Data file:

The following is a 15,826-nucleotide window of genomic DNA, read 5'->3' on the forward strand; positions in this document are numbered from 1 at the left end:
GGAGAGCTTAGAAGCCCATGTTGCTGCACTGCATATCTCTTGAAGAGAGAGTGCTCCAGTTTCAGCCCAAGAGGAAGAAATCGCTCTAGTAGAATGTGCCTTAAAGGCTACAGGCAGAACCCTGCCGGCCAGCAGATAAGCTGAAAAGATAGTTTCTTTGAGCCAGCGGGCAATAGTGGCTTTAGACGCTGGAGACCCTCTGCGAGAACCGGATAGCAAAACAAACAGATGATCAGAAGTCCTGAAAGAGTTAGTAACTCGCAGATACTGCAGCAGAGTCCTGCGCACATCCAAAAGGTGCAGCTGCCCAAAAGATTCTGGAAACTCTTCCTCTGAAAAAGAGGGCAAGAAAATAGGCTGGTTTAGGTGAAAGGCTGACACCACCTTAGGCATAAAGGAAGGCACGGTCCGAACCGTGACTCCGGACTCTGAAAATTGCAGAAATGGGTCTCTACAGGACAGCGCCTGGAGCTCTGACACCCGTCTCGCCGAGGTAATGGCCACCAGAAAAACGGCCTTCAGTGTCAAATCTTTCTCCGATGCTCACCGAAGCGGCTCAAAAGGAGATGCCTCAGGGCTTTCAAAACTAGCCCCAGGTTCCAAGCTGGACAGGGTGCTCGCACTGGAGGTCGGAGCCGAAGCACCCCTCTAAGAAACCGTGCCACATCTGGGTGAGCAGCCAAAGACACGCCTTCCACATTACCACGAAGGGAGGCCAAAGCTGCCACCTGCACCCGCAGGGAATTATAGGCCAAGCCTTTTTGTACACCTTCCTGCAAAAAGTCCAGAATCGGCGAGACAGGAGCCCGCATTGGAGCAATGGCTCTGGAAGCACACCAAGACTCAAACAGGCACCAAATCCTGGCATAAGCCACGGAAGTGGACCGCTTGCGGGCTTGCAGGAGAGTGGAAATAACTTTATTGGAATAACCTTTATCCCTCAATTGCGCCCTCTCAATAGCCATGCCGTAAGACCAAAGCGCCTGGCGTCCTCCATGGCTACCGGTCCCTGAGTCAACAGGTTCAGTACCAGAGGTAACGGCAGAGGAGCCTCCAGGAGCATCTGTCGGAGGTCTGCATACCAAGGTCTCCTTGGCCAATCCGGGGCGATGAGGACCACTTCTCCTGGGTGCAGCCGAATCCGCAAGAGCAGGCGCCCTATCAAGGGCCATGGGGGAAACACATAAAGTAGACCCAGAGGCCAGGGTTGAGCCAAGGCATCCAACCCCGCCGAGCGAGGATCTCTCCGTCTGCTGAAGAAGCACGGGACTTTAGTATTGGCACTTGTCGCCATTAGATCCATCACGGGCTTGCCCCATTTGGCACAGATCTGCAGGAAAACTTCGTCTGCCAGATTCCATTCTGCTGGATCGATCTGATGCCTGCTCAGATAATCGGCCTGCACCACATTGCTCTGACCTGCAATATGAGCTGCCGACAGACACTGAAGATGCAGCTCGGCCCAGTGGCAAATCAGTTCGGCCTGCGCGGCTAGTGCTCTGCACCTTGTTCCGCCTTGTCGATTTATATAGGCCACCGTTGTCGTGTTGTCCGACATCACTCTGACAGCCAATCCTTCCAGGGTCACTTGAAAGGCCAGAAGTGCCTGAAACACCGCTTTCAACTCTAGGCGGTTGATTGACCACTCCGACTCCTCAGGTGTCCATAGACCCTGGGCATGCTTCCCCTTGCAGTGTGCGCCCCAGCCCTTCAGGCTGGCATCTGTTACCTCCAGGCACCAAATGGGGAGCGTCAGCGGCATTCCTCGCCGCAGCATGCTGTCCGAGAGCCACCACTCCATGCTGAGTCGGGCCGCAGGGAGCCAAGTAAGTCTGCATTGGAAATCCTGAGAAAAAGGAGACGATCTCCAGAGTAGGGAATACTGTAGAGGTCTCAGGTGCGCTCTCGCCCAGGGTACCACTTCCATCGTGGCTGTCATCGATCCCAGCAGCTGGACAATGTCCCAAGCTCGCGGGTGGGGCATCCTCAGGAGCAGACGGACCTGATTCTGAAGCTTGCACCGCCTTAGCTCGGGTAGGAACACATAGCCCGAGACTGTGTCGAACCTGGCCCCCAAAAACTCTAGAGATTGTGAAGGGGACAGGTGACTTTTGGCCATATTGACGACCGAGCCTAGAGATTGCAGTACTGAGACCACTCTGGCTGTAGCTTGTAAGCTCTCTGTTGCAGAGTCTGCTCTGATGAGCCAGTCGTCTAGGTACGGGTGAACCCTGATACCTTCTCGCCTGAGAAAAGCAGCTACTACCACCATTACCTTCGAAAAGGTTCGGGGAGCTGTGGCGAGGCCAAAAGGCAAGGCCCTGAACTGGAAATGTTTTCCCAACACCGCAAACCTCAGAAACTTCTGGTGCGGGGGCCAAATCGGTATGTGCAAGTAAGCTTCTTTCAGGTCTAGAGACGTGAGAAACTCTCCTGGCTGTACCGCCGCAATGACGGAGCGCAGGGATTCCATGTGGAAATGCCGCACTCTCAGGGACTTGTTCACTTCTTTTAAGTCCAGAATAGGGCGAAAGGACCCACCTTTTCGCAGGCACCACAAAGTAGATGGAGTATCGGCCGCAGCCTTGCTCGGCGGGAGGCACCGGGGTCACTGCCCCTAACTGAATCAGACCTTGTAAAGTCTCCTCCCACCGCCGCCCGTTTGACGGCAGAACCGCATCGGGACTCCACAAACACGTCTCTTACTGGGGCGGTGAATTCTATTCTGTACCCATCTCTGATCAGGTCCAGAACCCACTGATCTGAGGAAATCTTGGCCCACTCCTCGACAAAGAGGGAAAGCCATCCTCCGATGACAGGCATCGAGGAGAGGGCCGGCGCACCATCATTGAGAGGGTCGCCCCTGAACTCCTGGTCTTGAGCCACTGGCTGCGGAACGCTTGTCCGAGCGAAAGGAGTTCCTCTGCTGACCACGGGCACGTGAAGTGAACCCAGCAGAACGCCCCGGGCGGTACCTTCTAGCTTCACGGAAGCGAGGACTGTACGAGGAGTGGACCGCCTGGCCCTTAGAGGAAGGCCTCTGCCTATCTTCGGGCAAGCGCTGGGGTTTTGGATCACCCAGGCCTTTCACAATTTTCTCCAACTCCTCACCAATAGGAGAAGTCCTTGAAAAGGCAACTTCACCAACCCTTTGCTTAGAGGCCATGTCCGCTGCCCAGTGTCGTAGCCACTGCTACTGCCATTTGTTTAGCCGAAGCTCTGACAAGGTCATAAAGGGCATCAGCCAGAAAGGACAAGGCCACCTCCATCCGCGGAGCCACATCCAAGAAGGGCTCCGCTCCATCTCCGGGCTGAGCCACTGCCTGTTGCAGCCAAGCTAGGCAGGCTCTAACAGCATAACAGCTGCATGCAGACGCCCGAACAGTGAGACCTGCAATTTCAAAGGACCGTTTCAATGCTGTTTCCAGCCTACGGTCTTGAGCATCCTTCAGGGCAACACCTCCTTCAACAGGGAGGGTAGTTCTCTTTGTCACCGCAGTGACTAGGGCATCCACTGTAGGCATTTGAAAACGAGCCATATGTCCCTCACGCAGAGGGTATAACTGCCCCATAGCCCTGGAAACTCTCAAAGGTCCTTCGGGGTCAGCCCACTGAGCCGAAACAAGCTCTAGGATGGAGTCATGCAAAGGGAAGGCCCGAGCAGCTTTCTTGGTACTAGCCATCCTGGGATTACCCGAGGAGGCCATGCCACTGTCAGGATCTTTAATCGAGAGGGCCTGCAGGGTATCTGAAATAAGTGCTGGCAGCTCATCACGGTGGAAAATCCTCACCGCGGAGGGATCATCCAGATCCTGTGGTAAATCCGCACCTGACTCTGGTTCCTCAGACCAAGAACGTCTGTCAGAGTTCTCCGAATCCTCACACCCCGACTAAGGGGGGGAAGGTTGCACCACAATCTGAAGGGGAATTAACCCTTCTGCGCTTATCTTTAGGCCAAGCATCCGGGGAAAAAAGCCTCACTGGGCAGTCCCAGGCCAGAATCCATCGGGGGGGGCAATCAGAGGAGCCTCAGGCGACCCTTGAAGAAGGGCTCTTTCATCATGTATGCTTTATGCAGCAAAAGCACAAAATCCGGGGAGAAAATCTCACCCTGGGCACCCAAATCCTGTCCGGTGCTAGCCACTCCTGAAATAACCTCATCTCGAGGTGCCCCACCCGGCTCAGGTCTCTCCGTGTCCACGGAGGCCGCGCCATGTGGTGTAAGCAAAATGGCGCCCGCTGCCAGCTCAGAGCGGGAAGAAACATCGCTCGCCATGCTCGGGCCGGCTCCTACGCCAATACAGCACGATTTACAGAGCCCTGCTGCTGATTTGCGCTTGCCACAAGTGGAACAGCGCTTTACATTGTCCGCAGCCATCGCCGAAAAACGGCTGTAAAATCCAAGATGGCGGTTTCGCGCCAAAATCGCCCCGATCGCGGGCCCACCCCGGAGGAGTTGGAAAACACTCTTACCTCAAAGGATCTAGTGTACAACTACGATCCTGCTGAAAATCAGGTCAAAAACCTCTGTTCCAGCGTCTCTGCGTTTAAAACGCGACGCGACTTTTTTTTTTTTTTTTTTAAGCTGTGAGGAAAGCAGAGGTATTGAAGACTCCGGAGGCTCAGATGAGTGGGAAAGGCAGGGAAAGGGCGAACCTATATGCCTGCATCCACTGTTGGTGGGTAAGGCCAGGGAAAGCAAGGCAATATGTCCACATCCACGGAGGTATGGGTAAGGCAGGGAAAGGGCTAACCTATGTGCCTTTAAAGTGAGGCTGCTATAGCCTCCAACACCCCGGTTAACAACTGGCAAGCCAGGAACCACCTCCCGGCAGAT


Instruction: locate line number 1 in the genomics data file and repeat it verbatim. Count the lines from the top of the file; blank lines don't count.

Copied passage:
The following is a 15,826-nucleotide window of genomic DNA, read 5'->3' on the forward strand; positions in this document are numbered from 1 at the left end: